TORONTO (AP) — Marijuana will be legal nationwide in Canada starting Oct. 17 in a move that should take market share away from organized crime and protect the country's youth, Prime Minister Justin Trudeau said Wednesday.

The Senate gave final passage to the bill to legalize cannabis on Tuesday, legislation that will make Canada only the second country in the world to make pot legal across the country.

Trudeau said provincial and territorial governments need the time to prepare for retail sales.

"It is our hope as of October 17 there will be a smooth operation of retail cannabis outlets operated by the provinces with an online mail delivery system operated by the provinces that will ensure that this happens in an orderly fashion," Trudeau said.

The prime minister said at a news conference that the goal is to take a significant part of the market share away from organized crime.

"Over the following months and indeed years we will completely replace or almost completely replace the organized crime market on that," he said.

Canada is following the lead of Uruguay in allowing a nationwide, legal marijuana market, although each Canadian province is working up its own rules for pot sales. The federal government and the provinces also still need to publish regulations that will govern the cannabis trade.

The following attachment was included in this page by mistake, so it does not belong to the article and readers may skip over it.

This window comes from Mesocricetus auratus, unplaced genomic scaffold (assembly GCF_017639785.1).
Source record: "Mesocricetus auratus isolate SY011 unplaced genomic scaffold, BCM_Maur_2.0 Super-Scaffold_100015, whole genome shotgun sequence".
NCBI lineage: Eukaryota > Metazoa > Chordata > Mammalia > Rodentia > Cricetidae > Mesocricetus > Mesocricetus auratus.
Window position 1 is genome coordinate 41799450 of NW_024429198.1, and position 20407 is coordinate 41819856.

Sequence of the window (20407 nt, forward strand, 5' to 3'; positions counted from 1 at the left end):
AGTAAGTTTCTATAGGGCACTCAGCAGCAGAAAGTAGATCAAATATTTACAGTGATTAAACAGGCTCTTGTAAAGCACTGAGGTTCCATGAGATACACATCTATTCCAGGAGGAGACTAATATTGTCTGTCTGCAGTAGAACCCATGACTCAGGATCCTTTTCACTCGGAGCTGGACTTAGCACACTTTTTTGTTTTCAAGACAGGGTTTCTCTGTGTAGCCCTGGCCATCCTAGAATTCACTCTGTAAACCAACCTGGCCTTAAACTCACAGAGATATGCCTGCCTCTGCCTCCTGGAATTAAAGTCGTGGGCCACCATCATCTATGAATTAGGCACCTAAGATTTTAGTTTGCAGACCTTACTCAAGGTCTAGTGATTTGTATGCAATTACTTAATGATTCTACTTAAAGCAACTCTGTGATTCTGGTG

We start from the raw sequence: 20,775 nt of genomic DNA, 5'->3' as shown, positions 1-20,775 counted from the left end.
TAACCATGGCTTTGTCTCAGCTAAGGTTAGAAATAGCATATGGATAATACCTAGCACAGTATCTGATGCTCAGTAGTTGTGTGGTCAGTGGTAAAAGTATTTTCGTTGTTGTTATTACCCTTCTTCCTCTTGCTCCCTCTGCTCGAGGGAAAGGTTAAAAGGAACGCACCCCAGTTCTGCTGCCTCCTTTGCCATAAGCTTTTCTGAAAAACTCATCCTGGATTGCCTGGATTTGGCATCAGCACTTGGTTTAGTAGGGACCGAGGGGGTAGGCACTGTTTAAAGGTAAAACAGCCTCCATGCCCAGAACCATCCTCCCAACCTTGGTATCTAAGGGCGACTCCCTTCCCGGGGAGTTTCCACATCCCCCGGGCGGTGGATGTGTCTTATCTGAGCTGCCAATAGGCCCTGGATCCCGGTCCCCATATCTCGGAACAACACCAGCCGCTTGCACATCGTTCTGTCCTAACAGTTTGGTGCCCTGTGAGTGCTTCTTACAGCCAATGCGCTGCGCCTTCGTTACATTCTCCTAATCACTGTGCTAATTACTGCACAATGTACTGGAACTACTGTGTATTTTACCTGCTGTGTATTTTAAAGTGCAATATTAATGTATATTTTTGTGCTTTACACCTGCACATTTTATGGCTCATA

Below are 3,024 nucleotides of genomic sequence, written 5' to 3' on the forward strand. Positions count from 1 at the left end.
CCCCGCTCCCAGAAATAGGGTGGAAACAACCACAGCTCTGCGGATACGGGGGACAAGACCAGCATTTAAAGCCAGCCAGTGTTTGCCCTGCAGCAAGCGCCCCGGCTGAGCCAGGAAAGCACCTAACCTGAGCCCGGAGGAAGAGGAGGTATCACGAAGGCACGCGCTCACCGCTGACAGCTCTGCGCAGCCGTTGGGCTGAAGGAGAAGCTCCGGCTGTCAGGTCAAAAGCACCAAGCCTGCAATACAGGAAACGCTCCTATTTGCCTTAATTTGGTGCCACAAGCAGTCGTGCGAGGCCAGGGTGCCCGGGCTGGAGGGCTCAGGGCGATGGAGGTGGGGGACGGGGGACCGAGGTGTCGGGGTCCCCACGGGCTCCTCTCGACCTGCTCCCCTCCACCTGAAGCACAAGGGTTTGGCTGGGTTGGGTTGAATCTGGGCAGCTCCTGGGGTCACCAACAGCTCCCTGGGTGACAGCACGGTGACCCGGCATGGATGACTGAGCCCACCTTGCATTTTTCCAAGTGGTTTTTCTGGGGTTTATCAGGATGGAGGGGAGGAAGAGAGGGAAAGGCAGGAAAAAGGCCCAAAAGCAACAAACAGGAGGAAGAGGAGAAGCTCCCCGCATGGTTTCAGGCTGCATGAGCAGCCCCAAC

"The legislation is transformative," said Justice Minister Jody Wilson-Raybould, adding it "marks a wholesale shift in how our country approaches cannabis, leaving behind a failed model of prohibition."

She urged Canadians to follow the existing law until the Cannabis Act comes into force.

"The law still remains the law," Wilson-Raybould said.

Many questions remain unanswered, including how police will test motorists suspected of driving under the influence, what to do about those with prior marijuana convictions and just how the rules governing home cultivation will work.

The Canadian provinces of Quebec and Manitoba have already decided to ban home-grown pot, even though the federal bill specifies that individuals can grow up to four plants per dwelling.

"Provinces can set their own laws. If individuals are challenging that law, they can challenge it," Wilson-Raybould said.

Trudeau said the government won't discuss pardons of past convictions until legalization is in effect.

"There's no point looking at pardons while the old law is in the books," Trudeau said.

Trudeau said they are going to treat it like wine and tobacco, noting that few people will cultivate it at home, but it's necessary to fight organized crime.